Social media and the Boston bombings – Arts London News

Published on April 19, 2013 | by Nina Reschovsky

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Social media and the Boston bombings

Boston Marathon bombingWhat happens when a bomb goes off in the middle of a city you consider home?

Having done my BA at Boston University (BU), whose campus falls smack in the center of the marathon course, I was horrified by the news of the marathon explosions.

During my four years at BU, I spent each marathon on the streets of Boston. Marathon Monday is a celebration like no other, comparable to perhaps the Jubilee celebrations or a royal wedding. The city virtually shuts down and the streets become the site of one giant party.

This year was no exception. Not only did I have friends still at BU who were partaking in the festivities, but also some who were running the marathon.

Desperate to get in contact with them, I turned to social media.

In what ABC News is calling “the first terrorist attacks of the social media generation”, social media proved an invaluable source of communication for runners and spectators.

Many were without cell phones or struggled to get reception due to heavy usage flooding the networks. Within seconds of the explosion, those at the marathon took to Twitter and Facebook to locate friends and family, and confirm their safety to loved ones afar.

“I updated my Facebook as soon as I saw what an effective method of communication it was,”

Michelle Prevost, a Boston resident

“I absolutely relied on social media to track the events as well as check in on others attending or running. In comparison to my peers, I am not someone who heavily relies on social media in my day-to-day activities, but the importance of these media outlets on that day was immediate and obvious,” said Michelle Prevost, a Boston resident who ran the marathon last year.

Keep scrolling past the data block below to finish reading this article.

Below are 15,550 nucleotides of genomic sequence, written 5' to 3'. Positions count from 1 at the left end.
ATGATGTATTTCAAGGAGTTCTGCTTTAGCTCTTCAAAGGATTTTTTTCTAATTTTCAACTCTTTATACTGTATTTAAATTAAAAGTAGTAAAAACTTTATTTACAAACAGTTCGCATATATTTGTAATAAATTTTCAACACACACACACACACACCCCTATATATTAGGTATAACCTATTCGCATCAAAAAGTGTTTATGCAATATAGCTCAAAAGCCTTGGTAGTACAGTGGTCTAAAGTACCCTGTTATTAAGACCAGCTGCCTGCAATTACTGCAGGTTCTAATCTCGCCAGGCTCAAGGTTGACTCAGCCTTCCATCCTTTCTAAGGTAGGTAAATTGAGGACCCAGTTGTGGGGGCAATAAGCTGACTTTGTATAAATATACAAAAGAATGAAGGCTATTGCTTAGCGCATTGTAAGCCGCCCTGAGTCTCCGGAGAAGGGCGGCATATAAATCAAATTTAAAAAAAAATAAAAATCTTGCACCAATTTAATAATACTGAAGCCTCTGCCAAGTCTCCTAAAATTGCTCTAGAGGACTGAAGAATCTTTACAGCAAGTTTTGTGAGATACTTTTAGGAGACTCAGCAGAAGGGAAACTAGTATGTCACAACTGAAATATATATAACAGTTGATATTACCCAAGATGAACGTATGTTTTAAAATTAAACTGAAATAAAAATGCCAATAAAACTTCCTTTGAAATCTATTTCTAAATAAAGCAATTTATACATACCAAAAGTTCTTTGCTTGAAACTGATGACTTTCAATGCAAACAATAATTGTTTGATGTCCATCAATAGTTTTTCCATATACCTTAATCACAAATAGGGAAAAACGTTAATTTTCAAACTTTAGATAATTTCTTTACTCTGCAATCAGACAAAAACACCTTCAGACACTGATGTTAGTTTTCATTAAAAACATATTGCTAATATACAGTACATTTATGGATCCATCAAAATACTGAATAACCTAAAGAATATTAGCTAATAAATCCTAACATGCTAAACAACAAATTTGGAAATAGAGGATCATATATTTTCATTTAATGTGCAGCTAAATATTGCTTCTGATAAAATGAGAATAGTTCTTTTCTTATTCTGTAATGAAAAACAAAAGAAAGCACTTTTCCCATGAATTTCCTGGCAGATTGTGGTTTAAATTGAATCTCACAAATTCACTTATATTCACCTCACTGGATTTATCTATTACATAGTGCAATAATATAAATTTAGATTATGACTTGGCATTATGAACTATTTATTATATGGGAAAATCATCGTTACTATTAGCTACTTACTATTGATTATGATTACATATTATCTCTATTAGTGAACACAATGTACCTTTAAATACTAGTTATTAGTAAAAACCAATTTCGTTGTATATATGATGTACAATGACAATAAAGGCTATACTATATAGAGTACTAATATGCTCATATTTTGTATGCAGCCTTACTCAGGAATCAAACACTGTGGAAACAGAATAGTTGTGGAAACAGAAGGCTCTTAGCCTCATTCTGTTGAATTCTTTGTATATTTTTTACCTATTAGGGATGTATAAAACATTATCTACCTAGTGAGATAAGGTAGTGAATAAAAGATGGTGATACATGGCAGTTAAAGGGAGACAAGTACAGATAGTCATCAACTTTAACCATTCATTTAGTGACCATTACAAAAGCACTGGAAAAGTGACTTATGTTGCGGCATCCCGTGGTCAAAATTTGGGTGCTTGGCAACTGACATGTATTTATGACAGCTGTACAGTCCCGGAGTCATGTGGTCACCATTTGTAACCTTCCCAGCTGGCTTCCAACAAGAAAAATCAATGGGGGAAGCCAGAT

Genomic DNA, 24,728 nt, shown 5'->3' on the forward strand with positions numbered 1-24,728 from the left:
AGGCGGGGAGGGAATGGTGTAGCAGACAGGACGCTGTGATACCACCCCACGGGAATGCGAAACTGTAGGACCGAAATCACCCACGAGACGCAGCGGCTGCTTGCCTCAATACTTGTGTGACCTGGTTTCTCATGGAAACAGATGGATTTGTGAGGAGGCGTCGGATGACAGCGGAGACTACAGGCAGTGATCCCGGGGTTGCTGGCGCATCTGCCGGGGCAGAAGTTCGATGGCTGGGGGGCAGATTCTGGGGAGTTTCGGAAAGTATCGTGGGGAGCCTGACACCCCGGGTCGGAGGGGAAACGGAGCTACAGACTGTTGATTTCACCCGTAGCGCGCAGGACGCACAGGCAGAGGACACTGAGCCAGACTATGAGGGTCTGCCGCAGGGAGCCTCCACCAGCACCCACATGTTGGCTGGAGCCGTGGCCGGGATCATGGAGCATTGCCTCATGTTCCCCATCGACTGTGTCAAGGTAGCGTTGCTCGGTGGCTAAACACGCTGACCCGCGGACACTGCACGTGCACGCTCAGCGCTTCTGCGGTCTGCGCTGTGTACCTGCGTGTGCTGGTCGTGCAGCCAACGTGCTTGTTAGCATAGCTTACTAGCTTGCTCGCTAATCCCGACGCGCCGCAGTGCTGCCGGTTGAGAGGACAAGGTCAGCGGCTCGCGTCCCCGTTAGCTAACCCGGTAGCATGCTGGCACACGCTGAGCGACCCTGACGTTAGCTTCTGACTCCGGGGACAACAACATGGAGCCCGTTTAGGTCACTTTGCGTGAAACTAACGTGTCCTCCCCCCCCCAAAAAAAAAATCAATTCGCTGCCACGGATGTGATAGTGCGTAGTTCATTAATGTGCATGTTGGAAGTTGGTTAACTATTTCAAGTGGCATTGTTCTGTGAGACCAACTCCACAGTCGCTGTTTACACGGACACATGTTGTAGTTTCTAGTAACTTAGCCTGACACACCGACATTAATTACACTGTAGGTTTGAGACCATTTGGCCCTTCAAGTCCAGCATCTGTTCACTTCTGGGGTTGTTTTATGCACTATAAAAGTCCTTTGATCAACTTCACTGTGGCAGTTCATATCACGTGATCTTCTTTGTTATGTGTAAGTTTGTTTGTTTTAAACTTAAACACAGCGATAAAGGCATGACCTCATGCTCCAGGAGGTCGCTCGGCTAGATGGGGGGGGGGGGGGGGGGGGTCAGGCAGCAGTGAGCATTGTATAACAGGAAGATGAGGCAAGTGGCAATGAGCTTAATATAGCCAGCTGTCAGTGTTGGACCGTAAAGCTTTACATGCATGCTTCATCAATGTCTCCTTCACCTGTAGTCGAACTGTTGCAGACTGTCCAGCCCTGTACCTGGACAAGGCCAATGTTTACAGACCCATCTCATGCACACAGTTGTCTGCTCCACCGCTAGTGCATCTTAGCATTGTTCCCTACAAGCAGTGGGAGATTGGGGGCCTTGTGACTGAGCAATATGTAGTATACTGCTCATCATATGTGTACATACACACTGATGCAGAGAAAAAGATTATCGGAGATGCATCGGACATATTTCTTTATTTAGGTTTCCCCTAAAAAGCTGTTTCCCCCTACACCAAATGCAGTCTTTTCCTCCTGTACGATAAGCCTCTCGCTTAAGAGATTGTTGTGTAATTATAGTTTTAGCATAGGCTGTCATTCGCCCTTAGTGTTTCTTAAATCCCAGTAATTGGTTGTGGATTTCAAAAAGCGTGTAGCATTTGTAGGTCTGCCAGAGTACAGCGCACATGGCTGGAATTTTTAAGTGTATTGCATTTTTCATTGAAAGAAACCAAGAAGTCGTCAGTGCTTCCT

Immediately following the attacks, people both in and out of Boston used social media to share news, pictures, and prayers. Within an hour of the detonation, there were 38,000 tweets containing the word “Boston”. Within four hours, that number had more than tripled.

“Boston-related posts were virtually the only thing that came up on my Facebook and Twitter newsfeed,” said Erin Benton, a former Boston University student who now lives in California.

“I kept seeing people post that they were safe which was incredibly comforting. Being so far away from Boston was stressful, but all the information, updates and thoughts my friends were posting was reassuring.”

Throughout the week, social media played a vital role in disseminating  information. Various news sources updated Twitter users on the FBI investigation, images of the two suspects, and the latest on the shootouts and citywide lockdown.

On the day of the marathon, city officials turned to social media to try to identify the perpetrators of the attack. Following the explosion, the Boston Police Department tweeted a request for all video footage taken at the finish line both before and after the bomb explosion.

In the days that followed, countless Facebook and Twitter users shared the photo released by the FBI of the two suspects (who are now known to be Dzokhar A Tsarnaev and Tamerlan Tsarnaev), urging people to contact authorities with information.

During the hunt for the two suspects, the Boston Police turned to Twitter again for the public’s help, tweeting “WANTED” with the make and model of the car stolen by the suspects.

Unlike in many previous tragedies, where the use of social media was seen as detrimental to the investigation, in this case, it has been a source of comfort and news.

For more information on how social media affects our lives, look out for the ALN May print edition.

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